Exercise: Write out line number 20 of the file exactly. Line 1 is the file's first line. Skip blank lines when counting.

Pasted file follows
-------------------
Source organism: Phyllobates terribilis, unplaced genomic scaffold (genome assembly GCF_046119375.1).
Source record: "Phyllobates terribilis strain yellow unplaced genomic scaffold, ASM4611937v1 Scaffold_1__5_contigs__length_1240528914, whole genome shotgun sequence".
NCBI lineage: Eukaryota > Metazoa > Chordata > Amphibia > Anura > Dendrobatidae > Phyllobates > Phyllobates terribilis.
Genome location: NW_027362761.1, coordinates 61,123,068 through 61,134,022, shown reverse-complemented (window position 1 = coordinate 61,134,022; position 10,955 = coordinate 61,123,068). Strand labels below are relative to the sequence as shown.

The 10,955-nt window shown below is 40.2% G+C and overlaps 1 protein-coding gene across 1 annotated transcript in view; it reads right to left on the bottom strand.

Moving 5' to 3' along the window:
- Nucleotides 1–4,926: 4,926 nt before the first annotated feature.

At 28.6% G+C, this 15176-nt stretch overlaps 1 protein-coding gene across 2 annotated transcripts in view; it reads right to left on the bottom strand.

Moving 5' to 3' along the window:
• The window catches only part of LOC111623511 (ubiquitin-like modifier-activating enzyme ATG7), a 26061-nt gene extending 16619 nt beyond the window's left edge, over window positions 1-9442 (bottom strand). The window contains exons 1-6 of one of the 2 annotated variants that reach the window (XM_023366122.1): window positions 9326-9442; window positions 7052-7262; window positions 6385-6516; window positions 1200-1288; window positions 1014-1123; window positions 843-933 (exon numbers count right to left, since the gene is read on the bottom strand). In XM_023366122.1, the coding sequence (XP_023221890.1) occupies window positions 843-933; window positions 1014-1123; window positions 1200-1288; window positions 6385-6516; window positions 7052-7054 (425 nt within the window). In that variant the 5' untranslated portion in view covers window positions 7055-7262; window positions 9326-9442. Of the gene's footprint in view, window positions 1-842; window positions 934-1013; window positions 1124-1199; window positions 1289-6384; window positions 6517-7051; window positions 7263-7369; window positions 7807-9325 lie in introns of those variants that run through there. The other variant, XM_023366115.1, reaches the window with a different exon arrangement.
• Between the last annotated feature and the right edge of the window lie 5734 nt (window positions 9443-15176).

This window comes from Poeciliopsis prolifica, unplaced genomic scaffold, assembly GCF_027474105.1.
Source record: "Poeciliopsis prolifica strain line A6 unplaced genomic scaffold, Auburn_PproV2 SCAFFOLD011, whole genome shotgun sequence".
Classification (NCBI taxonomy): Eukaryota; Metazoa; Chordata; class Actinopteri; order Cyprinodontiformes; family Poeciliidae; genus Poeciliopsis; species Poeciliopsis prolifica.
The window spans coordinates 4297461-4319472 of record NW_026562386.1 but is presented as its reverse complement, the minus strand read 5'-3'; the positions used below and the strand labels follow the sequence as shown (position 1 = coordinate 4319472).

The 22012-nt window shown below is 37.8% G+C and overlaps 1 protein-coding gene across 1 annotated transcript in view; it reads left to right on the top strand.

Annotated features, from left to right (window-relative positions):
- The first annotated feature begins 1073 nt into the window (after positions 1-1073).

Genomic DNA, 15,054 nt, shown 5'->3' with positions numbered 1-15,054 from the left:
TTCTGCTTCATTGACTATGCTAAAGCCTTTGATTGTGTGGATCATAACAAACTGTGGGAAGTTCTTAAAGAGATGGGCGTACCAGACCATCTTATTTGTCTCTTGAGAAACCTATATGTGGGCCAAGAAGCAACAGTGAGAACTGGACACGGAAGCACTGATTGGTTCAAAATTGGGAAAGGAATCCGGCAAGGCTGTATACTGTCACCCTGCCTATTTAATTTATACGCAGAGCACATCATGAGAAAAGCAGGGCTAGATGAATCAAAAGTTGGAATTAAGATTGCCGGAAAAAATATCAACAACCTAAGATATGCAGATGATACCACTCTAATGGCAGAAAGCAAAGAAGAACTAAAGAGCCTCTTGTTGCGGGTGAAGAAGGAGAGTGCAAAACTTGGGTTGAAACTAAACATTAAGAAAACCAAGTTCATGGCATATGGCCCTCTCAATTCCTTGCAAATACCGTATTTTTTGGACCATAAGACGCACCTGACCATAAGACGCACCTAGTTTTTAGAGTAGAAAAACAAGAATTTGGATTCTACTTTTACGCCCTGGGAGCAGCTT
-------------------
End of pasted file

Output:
TTCTGCTTCATTGACTATGCTAAAGCCTTTGATTGTGTGGATCATAACAAACTGTGGGAAGTTCTTAAAGAGATGGGCGTACCAGACCATCTTATTTGTCTCTTGAGAAACCTATATGTGGGCCAAGAAGCAACAGTGAGAACTGGACACGGAAGCACTGATTGGTTCAAAATTGGGAAAGGAATCCGGCAAGGCTGTATACTGTCACCCTGCCTATTTAATTTATACGCAGAGCACATCATGAGAAAAGCAGGGCTAGATGAATCAAAAGTTGGAATTAAGATTGCCGGAAAAAATATCAACAACCTAAGATATGCAGATGATACCACTCTAATGGCAGAAAGCAAAGAAGAACTAAAGAGCCTCTTGTTGCGGGTGAAGAAGGAGAGTGCAAAACTTGGGTTGAAACTAAACATTAAGAAAACCAAGTTCATGGCATATGGCCCTCTCAATTCCTTGCAAATACCGTATTTTTTGGACCATAAGACGCACCTGACCATAAGACGCACCTAGTTTTTAGAGTAGAAAAACAAGAATTTGGATTCTACTTTTACGCCCTGGGAGCAGCTT